As noted, the Gardens are located at two sites, one of 90 hectares on the lower slopes of Black Mountain in Canberra, and the other of 80 hectares in the Jervis Bay Territory on the New South Wales south coast (see Figures 1.1 and 1.2). Facilities for visitors include a visitor information centre, bookshop and kiosk in Canberra and a display shelter at Jervis Bay. Parking and picnic areas and public toilets are provided at both sites, as are marked trails to help visitors to explore and understand the Gardens.

Major buildings have been erected on the Canberra site to provide facilities necessary for maintaining the plantings (the Nursery complex and trades depots), research, Herbarium and library facilities and office accommodation. Special-purpose buildings such as the Environmental Education Centre and the Banksia Centre have also been constructed. Infrastructure at Jervis Bay is limited to a single administration building and associated workshops and nursery facilities.

The living collections

The living plants cultivated at the two sites represent about 5900 species, or about one-third of the species of flowering plants known to grow naturally in Australia. The majority of the collections is maintained in open-ground plantings in the developed sections of the Gardens. The component of the collections that cannot be readily cultivated in open-ground plantings, for climatic and other reasons, is maintained as a permanent pot collection in the Nursery and in glasshouses.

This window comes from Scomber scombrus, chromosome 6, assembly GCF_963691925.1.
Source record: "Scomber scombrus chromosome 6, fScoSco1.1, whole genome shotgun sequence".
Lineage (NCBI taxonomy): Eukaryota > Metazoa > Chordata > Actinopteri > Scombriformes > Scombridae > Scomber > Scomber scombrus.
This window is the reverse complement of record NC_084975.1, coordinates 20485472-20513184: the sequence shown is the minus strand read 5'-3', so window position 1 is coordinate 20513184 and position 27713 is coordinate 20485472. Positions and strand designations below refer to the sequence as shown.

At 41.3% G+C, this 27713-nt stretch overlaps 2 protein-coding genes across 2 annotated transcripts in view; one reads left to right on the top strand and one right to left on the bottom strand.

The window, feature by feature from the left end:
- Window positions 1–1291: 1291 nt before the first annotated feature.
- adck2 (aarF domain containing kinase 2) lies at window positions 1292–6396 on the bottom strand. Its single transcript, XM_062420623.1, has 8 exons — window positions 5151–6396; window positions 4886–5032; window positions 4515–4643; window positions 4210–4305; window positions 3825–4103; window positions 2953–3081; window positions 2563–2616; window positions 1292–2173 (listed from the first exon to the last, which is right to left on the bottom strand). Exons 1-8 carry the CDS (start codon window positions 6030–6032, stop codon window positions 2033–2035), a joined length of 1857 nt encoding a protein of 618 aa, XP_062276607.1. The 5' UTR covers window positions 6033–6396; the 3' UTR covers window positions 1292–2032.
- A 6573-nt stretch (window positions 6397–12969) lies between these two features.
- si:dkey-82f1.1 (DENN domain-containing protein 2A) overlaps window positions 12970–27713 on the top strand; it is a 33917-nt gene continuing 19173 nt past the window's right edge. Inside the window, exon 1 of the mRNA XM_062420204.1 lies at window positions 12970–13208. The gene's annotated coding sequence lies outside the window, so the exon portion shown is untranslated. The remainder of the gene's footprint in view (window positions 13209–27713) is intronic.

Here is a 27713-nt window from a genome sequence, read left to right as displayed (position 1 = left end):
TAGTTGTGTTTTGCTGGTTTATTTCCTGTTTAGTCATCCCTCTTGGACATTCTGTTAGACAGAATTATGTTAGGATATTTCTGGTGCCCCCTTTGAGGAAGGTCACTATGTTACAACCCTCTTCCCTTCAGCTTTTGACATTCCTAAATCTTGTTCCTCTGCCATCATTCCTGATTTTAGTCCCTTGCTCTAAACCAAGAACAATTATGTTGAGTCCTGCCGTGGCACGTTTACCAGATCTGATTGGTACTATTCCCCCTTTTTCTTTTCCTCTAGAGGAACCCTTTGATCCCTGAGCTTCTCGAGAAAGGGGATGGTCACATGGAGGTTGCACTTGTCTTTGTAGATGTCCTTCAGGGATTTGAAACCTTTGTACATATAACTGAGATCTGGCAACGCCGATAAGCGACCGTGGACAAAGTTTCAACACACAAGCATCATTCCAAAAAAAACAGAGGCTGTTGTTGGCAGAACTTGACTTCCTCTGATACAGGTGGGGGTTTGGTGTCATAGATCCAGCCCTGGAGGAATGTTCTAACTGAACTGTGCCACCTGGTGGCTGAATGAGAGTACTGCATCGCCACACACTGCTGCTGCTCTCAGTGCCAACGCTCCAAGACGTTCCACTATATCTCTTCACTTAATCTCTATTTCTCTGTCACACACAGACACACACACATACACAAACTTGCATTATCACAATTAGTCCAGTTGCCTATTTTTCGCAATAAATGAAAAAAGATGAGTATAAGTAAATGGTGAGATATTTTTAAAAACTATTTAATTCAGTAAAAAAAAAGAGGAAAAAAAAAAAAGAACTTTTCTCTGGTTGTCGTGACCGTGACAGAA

The Gardens are arranged in numbered sections, each with a planting theme: taxonomic themes (based on botanical relationships), such as the Acacia, Eucalyptus, Proteaceae and Rutaceae sections; biogeographic themes (based on ecological or geographic relationships), such as the Rainforest Gully, the mallee shrubland, the Sydney Basin flora and the Tasmanian flora; specific environments, such as the Rock Garden and aquatic pools; and educational themes, such as rare and endangered plants, cultivars of Australian plants, and variations in growth and form. Other areas are planted for aesthetic effect, especially around buildings.

The Herbarium

The Herbarium forms the basis for the scientific documentation and authentication of living plants grown in the Gardens. It is a reference collection of some 270 000 preserved plant specimens and is a nationally and internationally recognised resource for the scientific community. Specimens of most plants in the living collections are held in the Herbarium and this information is linked to that in the photographic collection.

The Herbarium collection includes mounted dried specimens labelled with information from the field notes of the collector; these are often associated with spirit-preserved material, wood samples and photographs. Some specimens are duplicated in the public reference collection housed in the visitor information centre in Canberra and at Jervis Bay.

Data collections

Data collections held at the Gardens comprise the extensive photographic collection, the library and the Integrated Botanical Information System (IBIS) computer information system, which, as well as containing the most up to date references to the names of all Australian vascular plants, contains the information that links the Herbarium collection, the living collections and the photographic collection in a manner that facilitates cross-referencing.